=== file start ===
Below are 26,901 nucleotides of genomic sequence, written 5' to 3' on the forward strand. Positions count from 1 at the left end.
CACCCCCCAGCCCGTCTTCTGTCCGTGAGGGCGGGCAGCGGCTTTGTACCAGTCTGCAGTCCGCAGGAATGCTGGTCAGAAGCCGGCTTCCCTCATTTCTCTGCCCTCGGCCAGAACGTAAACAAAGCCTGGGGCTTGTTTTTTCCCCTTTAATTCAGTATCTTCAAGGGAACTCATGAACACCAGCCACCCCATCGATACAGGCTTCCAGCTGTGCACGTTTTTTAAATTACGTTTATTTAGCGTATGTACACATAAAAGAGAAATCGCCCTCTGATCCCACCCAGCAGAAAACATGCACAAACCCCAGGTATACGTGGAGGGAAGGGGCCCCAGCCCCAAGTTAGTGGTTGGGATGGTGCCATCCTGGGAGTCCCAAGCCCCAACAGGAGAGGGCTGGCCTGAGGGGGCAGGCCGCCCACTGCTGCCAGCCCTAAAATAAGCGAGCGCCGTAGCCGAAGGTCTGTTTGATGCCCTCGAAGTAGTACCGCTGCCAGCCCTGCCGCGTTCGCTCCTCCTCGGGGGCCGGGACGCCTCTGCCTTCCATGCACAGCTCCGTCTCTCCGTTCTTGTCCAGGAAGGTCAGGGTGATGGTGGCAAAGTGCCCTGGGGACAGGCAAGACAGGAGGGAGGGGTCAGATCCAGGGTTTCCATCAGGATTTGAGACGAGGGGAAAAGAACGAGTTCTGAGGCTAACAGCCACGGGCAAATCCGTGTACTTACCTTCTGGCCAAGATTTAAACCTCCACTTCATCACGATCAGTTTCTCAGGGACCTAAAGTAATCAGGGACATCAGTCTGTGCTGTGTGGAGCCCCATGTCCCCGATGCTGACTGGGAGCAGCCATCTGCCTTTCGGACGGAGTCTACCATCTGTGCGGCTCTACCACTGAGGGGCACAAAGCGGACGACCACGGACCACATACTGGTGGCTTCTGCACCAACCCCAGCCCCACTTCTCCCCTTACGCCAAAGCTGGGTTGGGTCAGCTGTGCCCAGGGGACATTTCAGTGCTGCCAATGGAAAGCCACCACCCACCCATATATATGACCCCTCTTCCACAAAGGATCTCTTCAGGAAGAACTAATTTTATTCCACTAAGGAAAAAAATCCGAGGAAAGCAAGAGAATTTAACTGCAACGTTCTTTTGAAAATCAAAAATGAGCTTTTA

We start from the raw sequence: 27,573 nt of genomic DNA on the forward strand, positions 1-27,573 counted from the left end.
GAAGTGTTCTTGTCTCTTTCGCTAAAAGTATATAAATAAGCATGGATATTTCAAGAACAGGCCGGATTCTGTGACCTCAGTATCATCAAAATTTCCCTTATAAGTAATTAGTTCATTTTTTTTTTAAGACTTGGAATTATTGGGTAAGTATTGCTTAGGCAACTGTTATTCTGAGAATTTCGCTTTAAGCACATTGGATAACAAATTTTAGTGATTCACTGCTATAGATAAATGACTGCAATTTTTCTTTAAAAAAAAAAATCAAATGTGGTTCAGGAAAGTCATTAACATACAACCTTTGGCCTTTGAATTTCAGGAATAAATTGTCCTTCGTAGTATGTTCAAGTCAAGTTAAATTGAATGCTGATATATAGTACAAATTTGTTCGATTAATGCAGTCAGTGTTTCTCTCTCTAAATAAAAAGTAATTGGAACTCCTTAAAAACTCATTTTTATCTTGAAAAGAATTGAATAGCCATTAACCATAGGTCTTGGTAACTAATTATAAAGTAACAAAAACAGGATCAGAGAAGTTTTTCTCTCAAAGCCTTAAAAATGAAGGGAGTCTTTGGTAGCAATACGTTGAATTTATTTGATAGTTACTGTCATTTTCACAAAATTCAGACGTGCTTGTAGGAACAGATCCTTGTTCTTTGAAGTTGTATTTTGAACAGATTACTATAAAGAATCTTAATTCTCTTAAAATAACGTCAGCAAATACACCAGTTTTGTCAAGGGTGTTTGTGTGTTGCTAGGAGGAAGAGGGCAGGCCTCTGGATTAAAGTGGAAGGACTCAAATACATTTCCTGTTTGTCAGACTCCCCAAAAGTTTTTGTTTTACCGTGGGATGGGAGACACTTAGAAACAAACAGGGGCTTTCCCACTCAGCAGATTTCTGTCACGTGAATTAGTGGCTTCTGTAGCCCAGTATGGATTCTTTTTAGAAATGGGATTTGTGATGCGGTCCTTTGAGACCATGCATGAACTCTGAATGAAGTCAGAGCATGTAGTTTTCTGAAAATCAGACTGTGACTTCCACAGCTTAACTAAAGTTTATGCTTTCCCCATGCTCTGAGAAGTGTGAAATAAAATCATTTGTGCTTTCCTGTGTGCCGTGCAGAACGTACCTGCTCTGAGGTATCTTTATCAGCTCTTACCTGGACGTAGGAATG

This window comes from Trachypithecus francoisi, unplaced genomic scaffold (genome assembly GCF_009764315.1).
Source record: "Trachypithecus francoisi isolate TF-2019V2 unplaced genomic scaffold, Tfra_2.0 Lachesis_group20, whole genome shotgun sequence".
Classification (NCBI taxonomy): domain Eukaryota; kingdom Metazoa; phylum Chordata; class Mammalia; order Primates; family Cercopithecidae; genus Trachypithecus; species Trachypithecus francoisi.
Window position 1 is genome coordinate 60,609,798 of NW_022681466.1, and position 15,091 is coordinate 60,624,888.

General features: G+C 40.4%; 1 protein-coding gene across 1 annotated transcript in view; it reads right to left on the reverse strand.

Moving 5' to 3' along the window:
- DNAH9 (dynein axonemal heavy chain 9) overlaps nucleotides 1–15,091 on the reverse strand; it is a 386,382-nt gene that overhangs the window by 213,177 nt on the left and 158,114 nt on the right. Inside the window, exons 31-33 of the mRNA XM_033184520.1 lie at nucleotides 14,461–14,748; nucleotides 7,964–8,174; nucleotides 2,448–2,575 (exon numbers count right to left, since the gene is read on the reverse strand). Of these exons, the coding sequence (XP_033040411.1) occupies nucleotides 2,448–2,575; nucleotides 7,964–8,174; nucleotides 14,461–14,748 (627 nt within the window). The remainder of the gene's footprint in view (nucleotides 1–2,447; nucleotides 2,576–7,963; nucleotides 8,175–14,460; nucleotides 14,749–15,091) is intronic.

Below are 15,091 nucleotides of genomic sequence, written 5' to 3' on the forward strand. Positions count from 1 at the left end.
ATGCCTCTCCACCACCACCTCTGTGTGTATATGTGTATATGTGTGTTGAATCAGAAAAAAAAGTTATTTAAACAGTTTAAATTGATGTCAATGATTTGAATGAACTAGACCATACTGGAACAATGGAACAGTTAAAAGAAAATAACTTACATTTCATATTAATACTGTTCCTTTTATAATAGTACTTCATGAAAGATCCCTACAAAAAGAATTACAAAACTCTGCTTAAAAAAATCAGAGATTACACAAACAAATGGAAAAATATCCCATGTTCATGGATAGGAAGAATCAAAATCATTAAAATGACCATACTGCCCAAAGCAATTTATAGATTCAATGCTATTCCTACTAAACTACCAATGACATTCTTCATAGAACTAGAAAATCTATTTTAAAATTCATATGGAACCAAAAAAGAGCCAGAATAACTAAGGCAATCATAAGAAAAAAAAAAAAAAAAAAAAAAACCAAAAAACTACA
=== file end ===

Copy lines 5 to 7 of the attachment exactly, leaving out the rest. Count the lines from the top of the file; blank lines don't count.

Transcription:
This window comes from Trachypithecus francoisi, unplaced genomic scaffold (genome assembly GCF_009764315.1).
Source record: "Trachypithecus francoisi isolate TF-2019V2 unplaced genomic scaffold, Tfra_2.0 Lachesis_group20, whole genome shotgun sequence".
Classification (NCBI taxonomy): domain Eukaryota; kingdom Metazoa; phylum Chordata; class Mammalia; order Primates; family Cercopithecidae; genus Trachypithecus; species Trachypithecus francoisi.